I would love to add a fourth area, which is jump balls, but I am not as sure that is a skill you can really learn. It seems like one of those things that you either have you do not. Metcalf should be a terrific jump ball target, but has looked very raw in those moments so far.
Seattle needs Metcalf to be matchup-proof this season to be the offensive powerhouse required to contend.
The team’s first pick of the 2021 draft missed most of training camp, but returned just long enough to flash his talent. Eskridge is not likely to get a ton of targets with Metcalf and Tyler Lockett getting theirs, as well as the tight end and running back crews.
He still could have an outsized impact on the season. Remember the role the Seahawks had in mind for Percy Harvin? Remember what he did in the Super Bowl? I bet it is not as much as you recall.
Harvin had only three touches on offense in the Super Bowl, but everyone remembers his impact because his two early rushes on jet sweeps went for 45 yards, and helped to setup the Seahawks offense to attack in other ways. He also had the dagger kick return after halftime. It would be hard to find a receiver performance with one catch and two carries that had a bigger impact on the outcome.
That is the type of contributions I am looking for from Eskridge. His value in the jet sweep can open up a lot for other players as well as lead to some big plays. Eskridge can also be a weapon deep and after the catch. We should see a few games where he goes for over 80 yards receiving and 100 total yards if things are going well.
He may also take on return duties later in the year if he proves his body can handle it.
Brooks enters his second season having already established himself as a starter. He has a ceiling that is hard to gauge. Everyone that watches him knows he could be a very good linebacker in this league. LeRoy Hill was a very good linebacker, but he was not dominant.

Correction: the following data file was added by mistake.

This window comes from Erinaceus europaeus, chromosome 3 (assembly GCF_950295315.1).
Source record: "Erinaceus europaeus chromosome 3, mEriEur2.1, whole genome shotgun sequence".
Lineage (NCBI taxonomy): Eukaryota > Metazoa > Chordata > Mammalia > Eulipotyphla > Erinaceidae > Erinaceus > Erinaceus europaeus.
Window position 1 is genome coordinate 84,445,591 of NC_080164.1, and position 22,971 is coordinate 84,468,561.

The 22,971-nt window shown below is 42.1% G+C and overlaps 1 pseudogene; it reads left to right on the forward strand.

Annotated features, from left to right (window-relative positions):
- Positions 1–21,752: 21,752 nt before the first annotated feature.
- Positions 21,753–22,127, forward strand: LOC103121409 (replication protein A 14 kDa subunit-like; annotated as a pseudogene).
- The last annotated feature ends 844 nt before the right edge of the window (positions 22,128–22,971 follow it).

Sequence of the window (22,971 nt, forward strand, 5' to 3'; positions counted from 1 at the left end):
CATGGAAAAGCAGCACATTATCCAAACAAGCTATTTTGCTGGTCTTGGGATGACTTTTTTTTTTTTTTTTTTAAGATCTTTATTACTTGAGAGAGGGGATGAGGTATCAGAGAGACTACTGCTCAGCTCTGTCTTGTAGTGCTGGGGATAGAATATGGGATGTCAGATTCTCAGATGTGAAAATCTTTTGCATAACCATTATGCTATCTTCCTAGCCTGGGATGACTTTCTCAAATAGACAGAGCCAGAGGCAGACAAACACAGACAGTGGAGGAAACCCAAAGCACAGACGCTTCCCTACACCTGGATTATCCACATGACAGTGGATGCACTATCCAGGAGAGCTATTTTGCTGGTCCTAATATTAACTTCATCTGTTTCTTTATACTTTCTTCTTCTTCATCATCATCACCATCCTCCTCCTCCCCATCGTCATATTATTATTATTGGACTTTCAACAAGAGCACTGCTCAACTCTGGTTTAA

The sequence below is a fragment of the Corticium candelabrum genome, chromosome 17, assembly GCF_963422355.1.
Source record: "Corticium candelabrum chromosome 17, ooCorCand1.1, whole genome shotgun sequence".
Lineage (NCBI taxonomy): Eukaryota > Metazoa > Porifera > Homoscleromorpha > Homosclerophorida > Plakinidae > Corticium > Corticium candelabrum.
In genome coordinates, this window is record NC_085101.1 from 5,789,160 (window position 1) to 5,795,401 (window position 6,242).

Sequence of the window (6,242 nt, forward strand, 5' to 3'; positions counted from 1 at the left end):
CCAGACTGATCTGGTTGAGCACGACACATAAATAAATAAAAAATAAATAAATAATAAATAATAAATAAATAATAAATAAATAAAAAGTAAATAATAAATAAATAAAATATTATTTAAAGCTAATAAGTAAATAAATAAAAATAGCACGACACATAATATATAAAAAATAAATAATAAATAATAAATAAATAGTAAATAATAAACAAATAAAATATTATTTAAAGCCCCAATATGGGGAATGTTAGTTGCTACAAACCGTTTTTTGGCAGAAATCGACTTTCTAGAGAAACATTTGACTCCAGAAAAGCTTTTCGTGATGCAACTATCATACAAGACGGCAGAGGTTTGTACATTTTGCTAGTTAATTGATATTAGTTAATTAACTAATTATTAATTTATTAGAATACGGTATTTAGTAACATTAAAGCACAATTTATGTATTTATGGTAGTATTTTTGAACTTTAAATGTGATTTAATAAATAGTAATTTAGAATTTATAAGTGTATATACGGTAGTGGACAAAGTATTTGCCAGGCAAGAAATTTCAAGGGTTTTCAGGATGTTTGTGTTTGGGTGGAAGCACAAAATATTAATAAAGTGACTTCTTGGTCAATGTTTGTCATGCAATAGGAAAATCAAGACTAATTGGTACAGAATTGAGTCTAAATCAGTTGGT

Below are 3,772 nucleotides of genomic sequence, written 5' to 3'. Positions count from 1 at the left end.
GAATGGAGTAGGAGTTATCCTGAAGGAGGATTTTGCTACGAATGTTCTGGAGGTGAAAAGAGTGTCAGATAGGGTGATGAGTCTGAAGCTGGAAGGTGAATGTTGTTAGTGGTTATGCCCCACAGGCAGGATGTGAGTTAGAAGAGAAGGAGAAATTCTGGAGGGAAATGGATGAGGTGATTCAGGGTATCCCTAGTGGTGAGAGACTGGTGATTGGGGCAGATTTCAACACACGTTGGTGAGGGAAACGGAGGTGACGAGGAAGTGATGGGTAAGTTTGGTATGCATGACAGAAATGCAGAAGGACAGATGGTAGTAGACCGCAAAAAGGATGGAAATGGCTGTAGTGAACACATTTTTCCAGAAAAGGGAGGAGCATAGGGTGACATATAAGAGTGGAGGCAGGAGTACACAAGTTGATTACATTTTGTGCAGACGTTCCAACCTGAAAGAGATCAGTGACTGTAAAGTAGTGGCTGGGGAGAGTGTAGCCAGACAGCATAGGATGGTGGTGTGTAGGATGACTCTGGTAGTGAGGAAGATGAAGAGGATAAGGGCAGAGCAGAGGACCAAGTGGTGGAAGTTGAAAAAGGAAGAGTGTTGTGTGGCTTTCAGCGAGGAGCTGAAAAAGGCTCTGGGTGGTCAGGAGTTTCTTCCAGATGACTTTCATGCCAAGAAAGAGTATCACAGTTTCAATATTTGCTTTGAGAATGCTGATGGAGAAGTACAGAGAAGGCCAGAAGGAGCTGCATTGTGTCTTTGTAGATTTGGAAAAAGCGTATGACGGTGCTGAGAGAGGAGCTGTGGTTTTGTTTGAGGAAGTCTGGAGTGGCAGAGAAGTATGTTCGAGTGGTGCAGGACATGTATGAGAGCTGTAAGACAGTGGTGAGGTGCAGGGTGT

Brooks just being a very good linebacker would be terrific. What I am keeping an eye out for are the splash plays that change the outcome of games. He needs to be creating turnovers, making tackles behind the line of scrimmage and on 3rd down to stall opponent drives, and ideally make teams game plan to avoid him, limiting a portion of the field for offenses.
He only had 2 tackles for loss and 2 passes defensed last year. Getting both of those numbers at, or beyond, ten would be a great step forward.
Tre Flowers / Sidney Jones
I need to cheat a bit on this one since it is not clear whether the week one starter will be the starter for much of the season. Whether it is Flowers or Jones, what I am looking for is pretty straightforward. Passes defensed is a key number here. Flowers had only 2 last season and zero interceptions. Jones had 9 in just six starts.
Flowers plays the position better than most of us give him credit for, but his maddening tendency to give too much cushion on 3rd down and lack of ball skills, make him an easy target for fans and opponents. He showed some signs of playing tighter coverage this preseason after a very rough start.
The team does not need Flowers or Jones to be Pro Bowl corners. They simply need to be good enough to avoid being an easy mark. Even that feels like a tall order when guys like AJ Brown, Julio Jones, DeAndre Hopkins, Davante Adams and others are on the docket.